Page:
Tuesday, November 8, 2016

Electronics Firm Severs Ties to Maritime Executive

Larson Electronics, citing lead data issues, has cancelled its advertising contract with Florida-based Maritime Executive, which distributes a print magazine, digital newsletter and a website under the Maritime Executive name. In a press release issued on October 20th, the Kemp, Texas-based electronics firm said Maritime Executive provided contact information associated with lead generating digital campaigns purported to be interested prospects, but the firm found that many of those prospects did not click on the ads and do not read Maritime Executive, while many more leads were found to be not valid or not in use.

Larson Electronics ended the relationship with the publisher after a comprehensive review of responses to a variety of digital campaigns, including e-blasts, e-newsletters and web ad placements. Some of these digital programs produce “leads”, which Maritime Executive claimed were people who clicked on Larson ads within their digital campaigns, presumably because they were interested in learning more about the product.

“There are so many issues with Maritime Executive it is hard to wrap my head around them all,” said Rob Bresnahan with Larson Electronics LLC. “It is not clear yet whether all campaigns we were billed for actually ran, but we definitely have issues with the leads generated by the campaigns that did run.”

Bresnahan said that the leads from Maritime Executive were email addresses only, which struck him as unusual. He also noticed several hundred leads from attorneys at large firms. “We advertised explosion proof LED lights for hazardous location areas in these campaigns,” he said. “These are products that make sense for tankers, refineries, chemical processing centers and docking areas where oil and other chemicals are routed on and off transport vessels. Not lawyers.”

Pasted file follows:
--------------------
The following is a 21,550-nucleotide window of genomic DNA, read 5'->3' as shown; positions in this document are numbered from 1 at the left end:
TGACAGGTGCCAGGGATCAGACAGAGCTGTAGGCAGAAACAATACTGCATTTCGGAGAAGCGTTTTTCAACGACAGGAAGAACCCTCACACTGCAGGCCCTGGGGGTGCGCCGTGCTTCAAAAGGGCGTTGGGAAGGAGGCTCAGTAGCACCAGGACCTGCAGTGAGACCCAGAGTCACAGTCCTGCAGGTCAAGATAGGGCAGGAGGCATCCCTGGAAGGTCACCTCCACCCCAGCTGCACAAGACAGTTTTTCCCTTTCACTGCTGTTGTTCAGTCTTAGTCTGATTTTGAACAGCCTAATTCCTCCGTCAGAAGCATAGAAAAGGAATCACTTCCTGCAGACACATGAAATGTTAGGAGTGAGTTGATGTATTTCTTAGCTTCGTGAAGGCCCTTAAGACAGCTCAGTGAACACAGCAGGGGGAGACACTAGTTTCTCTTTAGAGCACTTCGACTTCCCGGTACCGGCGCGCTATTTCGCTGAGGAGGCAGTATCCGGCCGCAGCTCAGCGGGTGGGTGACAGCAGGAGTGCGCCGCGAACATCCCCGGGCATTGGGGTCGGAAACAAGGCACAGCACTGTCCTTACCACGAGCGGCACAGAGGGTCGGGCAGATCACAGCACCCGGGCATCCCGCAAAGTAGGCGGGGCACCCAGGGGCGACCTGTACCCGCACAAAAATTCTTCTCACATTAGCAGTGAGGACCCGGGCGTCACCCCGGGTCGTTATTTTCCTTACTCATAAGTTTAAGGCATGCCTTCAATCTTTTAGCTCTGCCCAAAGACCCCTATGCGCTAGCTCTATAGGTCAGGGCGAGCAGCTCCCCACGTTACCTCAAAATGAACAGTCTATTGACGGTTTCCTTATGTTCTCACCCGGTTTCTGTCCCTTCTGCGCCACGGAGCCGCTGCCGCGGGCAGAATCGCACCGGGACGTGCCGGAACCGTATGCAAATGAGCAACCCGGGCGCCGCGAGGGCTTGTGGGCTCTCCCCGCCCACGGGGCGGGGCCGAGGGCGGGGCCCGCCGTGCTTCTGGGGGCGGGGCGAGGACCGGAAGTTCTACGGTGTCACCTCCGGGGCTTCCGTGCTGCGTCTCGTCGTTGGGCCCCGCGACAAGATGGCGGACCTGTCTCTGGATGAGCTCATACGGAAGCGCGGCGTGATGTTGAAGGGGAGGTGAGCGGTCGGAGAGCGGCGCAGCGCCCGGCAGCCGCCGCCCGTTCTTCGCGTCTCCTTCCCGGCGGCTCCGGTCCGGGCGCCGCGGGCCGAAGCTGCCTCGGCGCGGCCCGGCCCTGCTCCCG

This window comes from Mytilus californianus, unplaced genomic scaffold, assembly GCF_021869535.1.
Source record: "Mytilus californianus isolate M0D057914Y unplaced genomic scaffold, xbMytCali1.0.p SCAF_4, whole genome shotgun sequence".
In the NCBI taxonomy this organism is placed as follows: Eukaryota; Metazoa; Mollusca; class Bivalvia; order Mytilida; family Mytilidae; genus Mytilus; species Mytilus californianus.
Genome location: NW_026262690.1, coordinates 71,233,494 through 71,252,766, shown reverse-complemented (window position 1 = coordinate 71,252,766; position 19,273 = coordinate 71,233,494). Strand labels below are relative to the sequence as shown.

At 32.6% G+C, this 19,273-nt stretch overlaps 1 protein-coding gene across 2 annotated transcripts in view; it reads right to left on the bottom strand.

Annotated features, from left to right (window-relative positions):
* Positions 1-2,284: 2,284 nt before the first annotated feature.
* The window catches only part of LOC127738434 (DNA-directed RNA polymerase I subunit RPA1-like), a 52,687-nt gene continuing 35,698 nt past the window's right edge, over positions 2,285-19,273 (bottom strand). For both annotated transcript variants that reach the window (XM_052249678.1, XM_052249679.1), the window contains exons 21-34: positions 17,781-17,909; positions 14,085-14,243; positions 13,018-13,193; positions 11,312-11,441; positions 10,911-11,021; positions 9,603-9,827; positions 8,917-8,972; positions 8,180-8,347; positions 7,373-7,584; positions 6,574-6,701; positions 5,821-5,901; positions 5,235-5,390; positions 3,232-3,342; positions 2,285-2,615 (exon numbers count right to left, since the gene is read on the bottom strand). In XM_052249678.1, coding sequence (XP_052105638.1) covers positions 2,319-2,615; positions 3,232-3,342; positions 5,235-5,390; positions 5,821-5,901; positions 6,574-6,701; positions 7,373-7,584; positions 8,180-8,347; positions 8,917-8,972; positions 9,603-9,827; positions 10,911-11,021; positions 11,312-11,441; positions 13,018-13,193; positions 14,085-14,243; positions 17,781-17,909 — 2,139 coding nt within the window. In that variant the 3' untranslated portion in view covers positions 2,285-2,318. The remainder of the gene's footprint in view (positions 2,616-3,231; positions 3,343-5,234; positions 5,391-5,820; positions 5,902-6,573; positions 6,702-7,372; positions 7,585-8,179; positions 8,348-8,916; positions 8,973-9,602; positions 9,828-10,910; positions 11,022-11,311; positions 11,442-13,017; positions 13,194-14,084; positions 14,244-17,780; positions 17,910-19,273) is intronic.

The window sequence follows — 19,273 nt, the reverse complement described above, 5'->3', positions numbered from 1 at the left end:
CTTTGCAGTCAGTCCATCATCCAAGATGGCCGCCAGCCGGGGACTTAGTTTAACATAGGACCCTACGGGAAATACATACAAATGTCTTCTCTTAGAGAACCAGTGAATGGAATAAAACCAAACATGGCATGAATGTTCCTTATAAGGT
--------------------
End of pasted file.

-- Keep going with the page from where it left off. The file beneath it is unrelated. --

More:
Bresnahan said seven partners from one firm ‘responded’ to one ad in one e-newsletter on one day. “It just would not happen,” he said. “In calling and emailing these ‘leads’, we found that many do not read Maritime Executive in any form and did not click on the links in their digital campaigns seeking more information.”

Bresnahan said email responses showed that many of these attorneys had left these firms years ago, many of the emails were not valid and the valid ones did not recognize Maritime Executive and had no interest in the product.

Bresnahan said a statistically significant number of the people in the lists offered as leads “are not Maritime Executive readers and never clicked on our ad in any of their campaigns.” Bresnahan says, “If these people are the ones clicking on our ad in their digital campaign and coming to our site, how is that possible when these people don’t exist, don’t read Maritime Executive or stopped using that email 5 or 6 years ago?”

Bresnahan says his company gave Maritime Executive a summary of their analysis of these campaigns, “but their response so far has included posting derogatory statements about our company and me on the Web, screaming obscenities at one of the order processing people here and implying a physical confrontation,” which Bresnahan says he would be delighted to accommodate.

Larson Electronics carries an extensive line of LED light towers, portable power distributions, explosion proof lights for hazardous locations, portable work lights and industrial grade LED area lights.